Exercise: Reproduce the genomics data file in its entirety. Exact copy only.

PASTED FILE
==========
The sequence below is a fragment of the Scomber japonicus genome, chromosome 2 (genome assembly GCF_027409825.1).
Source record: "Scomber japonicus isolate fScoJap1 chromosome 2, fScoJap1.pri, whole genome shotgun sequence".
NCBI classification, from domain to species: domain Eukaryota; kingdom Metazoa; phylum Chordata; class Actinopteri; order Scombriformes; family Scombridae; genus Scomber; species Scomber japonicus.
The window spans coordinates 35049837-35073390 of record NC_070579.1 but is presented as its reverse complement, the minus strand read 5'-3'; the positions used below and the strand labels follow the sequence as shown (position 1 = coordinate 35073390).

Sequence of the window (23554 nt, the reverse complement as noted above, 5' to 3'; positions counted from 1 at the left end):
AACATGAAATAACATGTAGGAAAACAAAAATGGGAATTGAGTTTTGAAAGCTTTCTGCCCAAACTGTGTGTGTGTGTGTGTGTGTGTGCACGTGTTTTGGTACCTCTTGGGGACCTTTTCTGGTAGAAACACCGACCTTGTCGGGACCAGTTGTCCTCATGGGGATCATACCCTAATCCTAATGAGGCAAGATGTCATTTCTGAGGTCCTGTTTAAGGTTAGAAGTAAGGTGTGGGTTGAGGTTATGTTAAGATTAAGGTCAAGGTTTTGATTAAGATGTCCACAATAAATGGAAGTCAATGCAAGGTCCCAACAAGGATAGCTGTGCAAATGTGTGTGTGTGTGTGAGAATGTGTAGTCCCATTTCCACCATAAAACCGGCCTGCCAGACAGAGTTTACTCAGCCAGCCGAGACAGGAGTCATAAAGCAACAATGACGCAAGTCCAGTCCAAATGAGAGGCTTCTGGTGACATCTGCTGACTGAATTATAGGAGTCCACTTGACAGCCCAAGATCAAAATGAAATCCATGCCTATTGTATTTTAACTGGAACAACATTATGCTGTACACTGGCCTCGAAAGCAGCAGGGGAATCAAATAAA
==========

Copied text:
The sequence below is a fragment of the Scomber japonicus genome, chromosome 2 (genome assembly GCF_027409825.1).
Source record: "Scomber japonicus isolate fScoJap1 chromosome 2, fScoJap1.pri, whole genome shotgun sequence".
NCBI classification, from domain to species: domain Eukaryota; kingdom Metazoa; phylum Chordata; class Actinopteri; order Scombriformes; family Scombridae; genus Scomber; species Scomber japonicus.
The window spans coordinates 35049837-35073390 of record NC_070579.1 but is presented as its reverse complement, the minus strand read 5'-3'; the positions used below and the strand labels follow the sequence as shown (position 1 = coordinate 35073390).

Sequence of the window (23554 nt, the reverse complement as noted above, 5' to 3'; positions counted from 1 at the left end):
AACATGAAATAACATGTAGGAAAACAAAAATGGGAATTGAGTTTTGAAAGCTTTCTGCCCAAACTGTGTGTGTGTGTGTGTGTGTGTGCACGTGTTTTGGTACCTCTTGGGGACCTTTTCTGGTAGAAACACCGACCTTGTCGGGACCAGTTGTCCTCATGGGGATCATACCCTAATCCTAATGAGGCAAGATGTCATTTCTGAGGTCCTGTTTAAGGTTAGAAGTAAGGTGTGGGTTGAGGTTATGTTAAGATTAAGGTCAAGGTTTTGATTAAGATGTCCACAATAAATGGAAGTCAATGCAAGGTCCCAACAAGGATAGCTGTGCAAATGTGTGTGTGTGTGTGAGAATGTGTAGTCCCATTTCCACCATAAAACCGGCCTGCCAGACAGAGTTTACTCAGCCAGCCGAGACAGGAGTCATAAAGCAACAATGACGCAAGTCCAGTCCAAATGAGAGGCTTCTGGTGACATCTGCTGACTGAATTATAGGAGTCCACTTGACAGCCCAAGATCAAAATGAAATCCATGCCTATTGTATTTTAACTGGAACAACATTATGCTGTACACTGGCCTCGAAAGCAGCAGGGGAATCAAATAAA